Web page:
It may seem like the devil tempted Jesus with three different temptations, but I think there was one temptation running through each of them, and through Jesus’ entire earthly mission: the temptation to power.

The power to bend the world to feed personal desire; the spiritual power over the heavenly realms to draw attention to himself rather than to God’s message; and political power over earthly governments.

The devil tried to get Jesus to abandon his mission of changing the world through love, by tempting him to change the world by force. Force is easier than love.

And since the devil failed to tempt Jesus, he turned his guns on to a more susceptible group: the body of Christ, the Church. Christians. Us. I think we’re being tempted everyday by the very things that Jesus was tempted by.

When our churches aspire to be religious corporations rather than servants to the poor and hurting, we are being tempted by the devil to abandon Jesus’ mission.

When we demand that Christians be given preferential treatment from government and culture, and seek to change the world by force or by legislation rather than by love, the devil wins a victory.

When we worry more about correct doctrine, about believing the right things in the right ways, than about sharing and being good news to broken people in a sin-stained world, we succumb to evil’s temptation.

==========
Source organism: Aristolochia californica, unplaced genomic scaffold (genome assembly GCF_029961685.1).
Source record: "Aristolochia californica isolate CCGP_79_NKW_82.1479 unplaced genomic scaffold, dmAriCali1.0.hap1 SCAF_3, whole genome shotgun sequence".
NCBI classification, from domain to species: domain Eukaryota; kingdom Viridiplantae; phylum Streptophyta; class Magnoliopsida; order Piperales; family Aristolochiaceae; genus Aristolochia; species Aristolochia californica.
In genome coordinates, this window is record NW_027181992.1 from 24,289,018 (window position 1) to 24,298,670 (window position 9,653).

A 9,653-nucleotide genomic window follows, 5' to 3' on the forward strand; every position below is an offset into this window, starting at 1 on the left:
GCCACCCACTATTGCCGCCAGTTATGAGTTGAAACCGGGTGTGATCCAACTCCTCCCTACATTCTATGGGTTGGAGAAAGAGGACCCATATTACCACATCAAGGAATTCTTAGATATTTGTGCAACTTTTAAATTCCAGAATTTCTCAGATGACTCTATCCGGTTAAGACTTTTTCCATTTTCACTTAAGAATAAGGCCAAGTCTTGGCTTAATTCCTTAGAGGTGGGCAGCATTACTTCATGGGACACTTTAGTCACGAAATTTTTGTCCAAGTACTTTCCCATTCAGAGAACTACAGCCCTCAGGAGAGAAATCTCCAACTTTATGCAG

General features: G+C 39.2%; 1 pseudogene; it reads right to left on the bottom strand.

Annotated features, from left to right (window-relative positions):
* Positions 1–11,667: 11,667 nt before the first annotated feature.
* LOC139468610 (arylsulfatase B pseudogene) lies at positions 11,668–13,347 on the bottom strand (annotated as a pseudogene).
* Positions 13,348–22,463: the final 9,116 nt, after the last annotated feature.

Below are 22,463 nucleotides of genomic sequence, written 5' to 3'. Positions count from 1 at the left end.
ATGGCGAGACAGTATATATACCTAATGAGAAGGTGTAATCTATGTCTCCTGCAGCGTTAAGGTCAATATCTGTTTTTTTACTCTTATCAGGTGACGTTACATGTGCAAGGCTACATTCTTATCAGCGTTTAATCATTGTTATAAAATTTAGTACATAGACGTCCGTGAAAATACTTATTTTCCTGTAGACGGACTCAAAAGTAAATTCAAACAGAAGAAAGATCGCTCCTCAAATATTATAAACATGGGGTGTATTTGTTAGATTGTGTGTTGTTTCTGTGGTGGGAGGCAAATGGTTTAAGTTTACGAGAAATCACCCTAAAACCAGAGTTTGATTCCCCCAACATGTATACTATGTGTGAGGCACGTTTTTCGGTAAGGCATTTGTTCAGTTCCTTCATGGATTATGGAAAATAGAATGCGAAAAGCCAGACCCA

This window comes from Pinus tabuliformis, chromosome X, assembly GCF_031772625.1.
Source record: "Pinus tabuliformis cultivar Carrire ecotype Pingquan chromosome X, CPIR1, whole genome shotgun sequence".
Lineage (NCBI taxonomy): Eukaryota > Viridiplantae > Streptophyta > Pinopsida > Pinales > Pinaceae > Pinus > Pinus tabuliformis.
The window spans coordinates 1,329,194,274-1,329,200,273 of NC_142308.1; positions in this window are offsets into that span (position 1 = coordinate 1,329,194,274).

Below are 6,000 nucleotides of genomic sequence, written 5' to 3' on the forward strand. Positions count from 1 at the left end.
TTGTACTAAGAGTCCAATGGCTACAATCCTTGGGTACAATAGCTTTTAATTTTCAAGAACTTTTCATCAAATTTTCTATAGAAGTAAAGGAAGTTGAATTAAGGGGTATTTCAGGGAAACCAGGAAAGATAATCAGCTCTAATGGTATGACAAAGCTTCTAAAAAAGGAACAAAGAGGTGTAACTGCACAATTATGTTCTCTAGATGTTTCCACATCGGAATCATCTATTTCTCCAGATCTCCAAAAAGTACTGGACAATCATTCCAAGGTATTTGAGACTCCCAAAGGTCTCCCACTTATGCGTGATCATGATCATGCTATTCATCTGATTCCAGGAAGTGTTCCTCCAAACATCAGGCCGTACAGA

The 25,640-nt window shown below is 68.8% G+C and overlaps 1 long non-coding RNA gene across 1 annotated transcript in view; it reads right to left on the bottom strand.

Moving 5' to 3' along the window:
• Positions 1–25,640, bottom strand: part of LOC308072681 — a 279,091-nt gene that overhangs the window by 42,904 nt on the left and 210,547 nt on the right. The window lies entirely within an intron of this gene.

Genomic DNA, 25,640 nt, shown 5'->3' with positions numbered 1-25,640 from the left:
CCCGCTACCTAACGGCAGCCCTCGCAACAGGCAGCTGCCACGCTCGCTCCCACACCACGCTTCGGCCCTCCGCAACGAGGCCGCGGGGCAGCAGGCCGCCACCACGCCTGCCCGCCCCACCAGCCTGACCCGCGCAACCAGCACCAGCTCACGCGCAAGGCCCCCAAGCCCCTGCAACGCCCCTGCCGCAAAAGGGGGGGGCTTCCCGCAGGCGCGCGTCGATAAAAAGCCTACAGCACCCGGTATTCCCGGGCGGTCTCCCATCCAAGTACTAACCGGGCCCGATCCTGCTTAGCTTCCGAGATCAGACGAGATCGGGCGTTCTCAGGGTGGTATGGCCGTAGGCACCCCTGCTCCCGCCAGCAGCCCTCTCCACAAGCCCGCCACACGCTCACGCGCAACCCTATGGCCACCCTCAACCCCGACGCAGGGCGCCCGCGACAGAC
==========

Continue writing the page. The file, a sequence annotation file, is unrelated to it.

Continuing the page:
And, of course, we DO fail the devil’s test, just as we fail God’s test. The devil knows the standard by which we will be judged, and knows the evil that lives within us. The devil knows what buttons to push.

The devil knows that we aspire to transcend our humanity, that we have a will to dominate, that our selfish impulses often overwhelm our desires to do good. Or even that our good works are sometimes motivated by our egos.

The devil knows that we are capable of terrible evil and incredible good. The devil knows that we are muddle of mixed motivations, and the harder we try to deny the darkness within us, the more our darkness comes out of us.

We will be tempted. And will fail. We ARE tempted. We DO fail.

But Jesus, finally, did not.

It wasn’t in the wilderness that Jesus passed the test. He passed the tests along the way as he healed the sick and raised the dead. He passed the test when he preached the good news of the Kingdom of God. He passed the test by dying on the cross rather than crown himself as king. He conquered his enemies by suffering a horrible defeat. He won the war by losing the battle.